On Dingchou day of the sixth lunar month in the seventh year of the Prime Abundance [Yuanfeng] period (14 July 1084), I was traveling by boat from Qi'an to Linru. My oldest son [Su] Mai was just about to leave for Dexing [township] in Rao [county] to take up the post of Pacificator (wei). Since I accompanied him as far as Hukou, I was able to observe the so-called stone bells. A monk from a [nearby] monastery dispatched an apprentice, who carried an ax, to select one or two of the scatttered rocks and knock them [with the ax], upon which they would make a ``gong-gong''-like sound. I laughed just as I had done before, still not believing the legend.
That evening, the moon was bright. Alone with Mai, I rode a little boat to the base of a steep precipice. The huge rocks on our flank stood a thousand chi high. They looked like fierce beasts and weird goblins, lurking in a ghastly manner and getting ready to attack us. When the roosting falcons on the mountain heard our voices they, too, flew off in fright, cawing and crying in the cloudy empyrean. Further, there was something [that sounded] like an old man coughing and lauhging in a mountain ravine. Someone said: ``That is a white stork,'' I was shaking with fear and about to turn back, when out from the surface of the water rang a loud noise that gonged and bonged like bells and drums unceasing in their clamor. The boatman became greatly alarmed. I carefully investigated it, only to discover that everywhere below the mountain were rocky caves and fissures, who knows how deep. Gentle waves were pouring into them, and their shaking and seething and chopping and knocking, were making this going and bonging. When our boat on its return reached a point between the two mountains, and we were about to enter the mouth of the inlet, [I saw that] in the middle of the channel was a huge rock that could seat a hundred people. It was hollow in the center with numerous apertures, which, as they swallowed and spat with the wind and water, made a bumping and thumping and clashing and bashing that echoed with the earlier going and bonging. It seemed as if music were being played. Thereupon, I laughed and said to Mai: ``Do you recognize it? The going and bonging are the Wuyi bells of King Jing of Zhou; the bumping and thumping and clashing and bashing are the song-bells of Wei Zhuangzi. The ancients have not cheated us!''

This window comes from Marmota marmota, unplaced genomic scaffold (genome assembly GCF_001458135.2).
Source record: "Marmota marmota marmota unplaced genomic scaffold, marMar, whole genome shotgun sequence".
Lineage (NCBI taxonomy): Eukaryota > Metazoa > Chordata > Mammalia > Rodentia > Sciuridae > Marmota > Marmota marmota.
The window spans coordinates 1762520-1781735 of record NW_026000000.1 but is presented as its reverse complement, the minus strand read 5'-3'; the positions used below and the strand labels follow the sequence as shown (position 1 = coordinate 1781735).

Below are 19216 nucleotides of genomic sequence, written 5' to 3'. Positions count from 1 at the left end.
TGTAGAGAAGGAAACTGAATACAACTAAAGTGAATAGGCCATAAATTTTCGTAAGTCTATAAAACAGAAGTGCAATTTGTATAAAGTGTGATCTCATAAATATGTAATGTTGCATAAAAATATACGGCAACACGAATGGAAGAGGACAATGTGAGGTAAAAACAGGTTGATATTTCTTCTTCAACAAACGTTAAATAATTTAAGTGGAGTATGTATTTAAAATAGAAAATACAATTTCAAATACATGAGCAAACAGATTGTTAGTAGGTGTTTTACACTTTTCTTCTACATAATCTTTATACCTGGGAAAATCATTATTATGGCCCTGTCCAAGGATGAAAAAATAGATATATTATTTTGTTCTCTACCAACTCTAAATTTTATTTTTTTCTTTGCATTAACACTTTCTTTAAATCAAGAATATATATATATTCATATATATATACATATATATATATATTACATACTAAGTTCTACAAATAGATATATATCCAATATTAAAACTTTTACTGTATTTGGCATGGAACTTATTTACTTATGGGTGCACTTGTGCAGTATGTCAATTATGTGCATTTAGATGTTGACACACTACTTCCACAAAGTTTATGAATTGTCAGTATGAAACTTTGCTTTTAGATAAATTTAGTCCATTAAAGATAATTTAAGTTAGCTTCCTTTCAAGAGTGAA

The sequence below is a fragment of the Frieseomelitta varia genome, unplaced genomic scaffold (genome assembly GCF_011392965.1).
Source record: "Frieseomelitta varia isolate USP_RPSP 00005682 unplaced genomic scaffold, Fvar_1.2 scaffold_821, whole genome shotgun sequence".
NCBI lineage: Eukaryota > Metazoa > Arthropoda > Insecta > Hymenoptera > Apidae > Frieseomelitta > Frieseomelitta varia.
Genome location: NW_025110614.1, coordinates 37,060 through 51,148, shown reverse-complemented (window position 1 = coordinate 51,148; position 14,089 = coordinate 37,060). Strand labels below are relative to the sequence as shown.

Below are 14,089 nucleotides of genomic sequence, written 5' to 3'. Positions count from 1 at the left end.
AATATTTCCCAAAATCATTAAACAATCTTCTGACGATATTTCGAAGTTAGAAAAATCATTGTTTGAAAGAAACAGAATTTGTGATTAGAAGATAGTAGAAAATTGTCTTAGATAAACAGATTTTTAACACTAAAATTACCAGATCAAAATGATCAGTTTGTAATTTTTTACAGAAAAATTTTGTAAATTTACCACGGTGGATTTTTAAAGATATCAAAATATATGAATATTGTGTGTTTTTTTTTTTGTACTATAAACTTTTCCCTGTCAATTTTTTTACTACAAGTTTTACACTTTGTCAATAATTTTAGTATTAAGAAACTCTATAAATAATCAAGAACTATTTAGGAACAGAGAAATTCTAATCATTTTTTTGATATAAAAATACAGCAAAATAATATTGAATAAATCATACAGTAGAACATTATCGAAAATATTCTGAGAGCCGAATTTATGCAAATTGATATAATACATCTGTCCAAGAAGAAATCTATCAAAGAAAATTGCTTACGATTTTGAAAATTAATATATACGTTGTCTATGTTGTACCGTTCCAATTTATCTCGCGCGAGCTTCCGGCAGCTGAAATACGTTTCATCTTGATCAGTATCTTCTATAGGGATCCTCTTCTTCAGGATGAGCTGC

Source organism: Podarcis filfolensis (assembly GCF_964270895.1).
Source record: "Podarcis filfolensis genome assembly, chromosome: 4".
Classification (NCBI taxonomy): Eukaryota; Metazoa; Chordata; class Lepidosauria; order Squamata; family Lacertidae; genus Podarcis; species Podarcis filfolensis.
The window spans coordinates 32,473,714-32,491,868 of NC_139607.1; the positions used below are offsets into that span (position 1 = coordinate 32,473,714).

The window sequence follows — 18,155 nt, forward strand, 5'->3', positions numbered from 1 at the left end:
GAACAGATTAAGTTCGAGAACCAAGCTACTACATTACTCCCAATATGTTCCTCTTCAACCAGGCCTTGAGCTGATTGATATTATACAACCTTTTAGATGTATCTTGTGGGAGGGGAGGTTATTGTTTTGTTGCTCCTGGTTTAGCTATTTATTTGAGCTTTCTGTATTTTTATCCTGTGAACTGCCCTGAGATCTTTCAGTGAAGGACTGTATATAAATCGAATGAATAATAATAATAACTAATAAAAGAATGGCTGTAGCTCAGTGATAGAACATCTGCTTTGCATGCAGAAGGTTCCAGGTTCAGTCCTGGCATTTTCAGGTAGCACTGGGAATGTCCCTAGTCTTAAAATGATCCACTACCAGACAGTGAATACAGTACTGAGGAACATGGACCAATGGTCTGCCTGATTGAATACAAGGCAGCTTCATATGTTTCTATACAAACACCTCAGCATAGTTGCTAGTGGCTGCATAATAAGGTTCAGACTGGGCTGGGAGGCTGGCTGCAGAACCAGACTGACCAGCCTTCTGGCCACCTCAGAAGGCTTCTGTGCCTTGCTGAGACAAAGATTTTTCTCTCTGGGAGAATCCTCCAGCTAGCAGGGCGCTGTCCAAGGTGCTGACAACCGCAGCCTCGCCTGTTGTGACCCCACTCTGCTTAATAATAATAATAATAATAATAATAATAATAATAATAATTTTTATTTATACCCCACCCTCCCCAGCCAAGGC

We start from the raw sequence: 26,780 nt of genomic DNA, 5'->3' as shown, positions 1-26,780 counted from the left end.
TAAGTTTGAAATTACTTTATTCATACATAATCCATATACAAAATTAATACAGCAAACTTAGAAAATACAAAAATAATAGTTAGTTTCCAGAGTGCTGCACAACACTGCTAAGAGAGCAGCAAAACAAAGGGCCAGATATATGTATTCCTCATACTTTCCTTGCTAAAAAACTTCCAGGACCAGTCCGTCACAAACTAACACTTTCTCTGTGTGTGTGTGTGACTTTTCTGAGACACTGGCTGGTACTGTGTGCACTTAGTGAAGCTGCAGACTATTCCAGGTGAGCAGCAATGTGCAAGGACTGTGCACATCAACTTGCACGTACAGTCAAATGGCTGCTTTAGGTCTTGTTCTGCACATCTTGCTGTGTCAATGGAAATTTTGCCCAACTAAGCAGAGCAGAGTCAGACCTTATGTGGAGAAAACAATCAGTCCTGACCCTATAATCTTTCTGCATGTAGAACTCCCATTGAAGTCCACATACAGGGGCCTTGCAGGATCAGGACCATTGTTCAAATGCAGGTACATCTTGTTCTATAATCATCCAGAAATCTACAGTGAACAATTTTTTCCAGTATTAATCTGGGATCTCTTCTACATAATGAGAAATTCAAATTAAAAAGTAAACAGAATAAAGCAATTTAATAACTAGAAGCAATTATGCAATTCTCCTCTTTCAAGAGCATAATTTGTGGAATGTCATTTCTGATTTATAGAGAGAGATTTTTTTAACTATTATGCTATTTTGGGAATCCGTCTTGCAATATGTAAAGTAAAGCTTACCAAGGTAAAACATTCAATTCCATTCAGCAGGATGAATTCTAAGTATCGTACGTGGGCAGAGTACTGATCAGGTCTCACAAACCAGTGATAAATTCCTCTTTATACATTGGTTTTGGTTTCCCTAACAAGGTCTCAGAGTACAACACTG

Is it acceptable for someone who has not personally seen or heard something to have decided views on whether or not it exists? Li [Dao]yuan probably saw and heard the same things I did, yet he did not describe them in detail. Gentlemen-officials have always been unwilling to take a small boat and moor it beneath the steep precipice at night. Thus, none was able to find out [about the bells]. And, altough the fishermen and boatmen knew about them, they were unable to describe them [in writing]. This is the reason that [such a record] has not been passed down through the generations. As it turns out, imbeciles sought the answer by using axes to beat and strike the rocks. Then they held they had found out the truth of the matter. Because of this I have made a record of these events, for the most part to sigh over Li [Dao]yuan's naivete and to laugh at Li Bo's shallowness.
Trans. James M Hargett, On the Road in Twelfth Century China, pp. 46--47